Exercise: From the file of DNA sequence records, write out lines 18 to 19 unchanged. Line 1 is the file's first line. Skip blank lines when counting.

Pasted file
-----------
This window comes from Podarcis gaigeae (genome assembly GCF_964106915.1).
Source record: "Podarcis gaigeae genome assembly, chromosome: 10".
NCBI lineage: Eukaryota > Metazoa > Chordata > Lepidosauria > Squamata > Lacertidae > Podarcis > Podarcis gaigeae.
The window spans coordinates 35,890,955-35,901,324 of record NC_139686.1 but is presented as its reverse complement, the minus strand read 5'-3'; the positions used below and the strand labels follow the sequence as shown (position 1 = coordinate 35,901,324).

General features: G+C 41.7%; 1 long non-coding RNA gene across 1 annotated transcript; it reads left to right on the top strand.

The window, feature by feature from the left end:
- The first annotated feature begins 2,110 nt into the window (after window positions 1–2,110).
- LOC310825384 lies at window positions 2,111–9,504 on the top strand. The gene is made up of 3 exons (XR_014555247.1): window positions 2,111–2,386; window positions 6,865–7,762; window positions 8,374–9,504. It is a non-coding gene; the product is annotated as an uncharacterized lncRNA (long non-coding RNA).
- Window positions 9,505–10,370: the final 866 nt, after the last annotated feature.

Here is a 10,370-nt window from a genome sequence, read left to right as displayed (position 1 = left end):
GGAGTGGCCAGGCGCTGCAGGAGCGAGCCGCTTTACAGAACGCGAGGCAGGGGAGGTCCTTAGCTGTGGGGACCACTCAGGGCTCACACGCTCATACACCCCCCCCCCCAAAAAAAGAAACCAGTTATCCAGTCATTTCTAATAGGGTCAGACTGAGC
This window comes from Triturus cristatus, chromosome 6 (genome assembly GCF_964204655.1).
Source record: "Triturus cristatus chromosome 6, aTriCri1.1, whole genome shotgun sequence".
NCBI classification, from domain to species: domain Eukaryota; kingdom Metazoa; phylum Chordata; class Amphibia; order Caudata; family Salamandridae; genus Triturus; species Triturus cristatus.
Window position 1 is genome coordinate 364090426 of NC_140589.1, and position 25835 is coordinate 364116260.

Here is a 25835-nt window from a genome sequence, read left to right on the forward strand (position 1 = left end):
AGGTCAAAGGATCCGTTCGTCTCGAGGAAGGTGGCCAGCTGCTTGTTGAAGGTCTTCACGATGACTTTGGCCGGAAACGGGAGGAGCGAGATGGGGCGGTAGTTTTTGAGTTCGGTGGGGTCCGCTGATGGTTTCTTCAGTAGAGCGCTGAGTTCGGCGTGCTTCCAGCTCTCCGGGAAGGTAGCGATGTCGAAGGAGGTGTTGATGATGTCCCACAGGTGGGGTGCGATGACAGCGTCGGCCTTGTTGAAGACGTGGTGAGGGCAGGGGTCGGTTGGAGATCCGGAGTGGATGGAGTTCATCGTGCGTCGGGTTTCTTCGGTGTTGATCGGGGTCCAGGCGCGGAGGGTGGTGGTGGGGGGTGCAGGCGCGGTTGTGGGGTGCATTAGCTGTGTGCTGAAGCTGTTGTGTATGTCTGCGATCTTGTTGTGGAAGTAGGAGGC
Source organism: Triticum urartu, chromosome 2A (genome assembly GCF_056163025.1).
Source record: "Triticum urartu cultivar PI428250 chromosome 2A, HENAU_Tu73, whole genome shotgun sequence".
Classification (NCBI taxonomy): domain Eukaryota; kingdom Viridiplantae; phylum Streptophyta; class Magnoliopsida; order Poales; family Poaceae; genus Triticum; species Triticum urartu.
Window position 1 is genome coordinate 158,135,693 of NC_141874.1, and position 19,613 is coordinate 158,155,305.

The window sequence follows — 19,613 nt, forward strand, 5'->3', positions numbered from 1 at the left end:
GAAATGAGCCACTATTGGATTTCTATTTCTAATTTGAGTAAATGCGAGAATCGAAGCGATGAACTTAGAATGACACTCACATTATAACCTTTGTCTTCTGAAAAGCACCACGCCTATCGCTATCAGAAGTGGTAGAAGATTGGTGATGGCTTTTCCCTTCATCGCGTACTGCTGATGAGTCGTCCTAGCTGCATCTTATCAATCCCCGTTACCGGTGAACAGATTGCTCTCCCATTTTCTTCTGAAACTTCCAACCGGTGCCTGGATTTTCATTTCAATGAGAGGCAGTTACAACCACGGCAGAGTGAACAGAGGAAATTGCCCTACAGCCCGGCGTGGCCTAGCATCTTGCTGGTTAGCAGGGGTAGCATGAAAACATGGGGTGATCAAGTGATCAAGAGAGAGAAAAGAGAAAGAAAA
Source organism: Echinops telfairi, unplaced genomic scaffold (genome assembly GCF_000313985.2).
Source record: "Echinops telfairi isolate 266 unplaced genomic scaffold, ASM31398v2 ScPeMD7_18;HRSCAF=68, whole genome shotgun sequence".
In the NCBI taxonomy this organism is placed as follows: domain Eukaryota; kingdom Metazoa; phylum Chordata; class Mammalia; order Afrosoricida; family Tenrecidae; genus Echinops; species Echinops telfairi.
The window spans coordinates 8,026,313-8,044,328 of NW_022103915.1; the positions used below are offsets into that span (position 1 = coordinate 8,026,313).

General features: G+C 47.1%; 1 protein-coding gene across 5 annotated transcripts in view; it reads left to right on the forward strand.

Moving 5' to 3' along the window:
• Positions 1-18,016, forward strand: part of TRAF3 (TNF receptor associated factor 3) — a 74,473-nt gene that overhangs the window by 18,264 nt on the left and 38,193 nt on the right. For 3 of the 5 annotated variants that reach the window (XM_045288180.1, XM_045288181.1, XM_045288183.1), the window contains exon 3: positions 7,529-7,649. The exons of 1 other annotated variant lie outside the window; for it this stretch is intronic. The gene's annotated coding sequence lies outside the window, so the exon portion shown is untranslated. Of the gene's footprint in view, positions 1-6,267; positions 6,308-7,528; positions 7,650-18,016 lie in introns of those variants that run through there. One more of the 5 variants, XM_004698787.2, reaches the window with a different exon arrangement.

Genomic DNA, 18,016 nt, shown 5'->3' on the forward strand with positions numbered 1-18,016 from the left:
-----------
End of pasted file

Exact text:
Source organism: Triticum urartu, chromosome 2A (genome assembly GCF_056163025.1).
Source record: "Triticum urartu cultivar PI428250 chromosome 2A, HENAU_Tu73, whole genome shotgun sequence".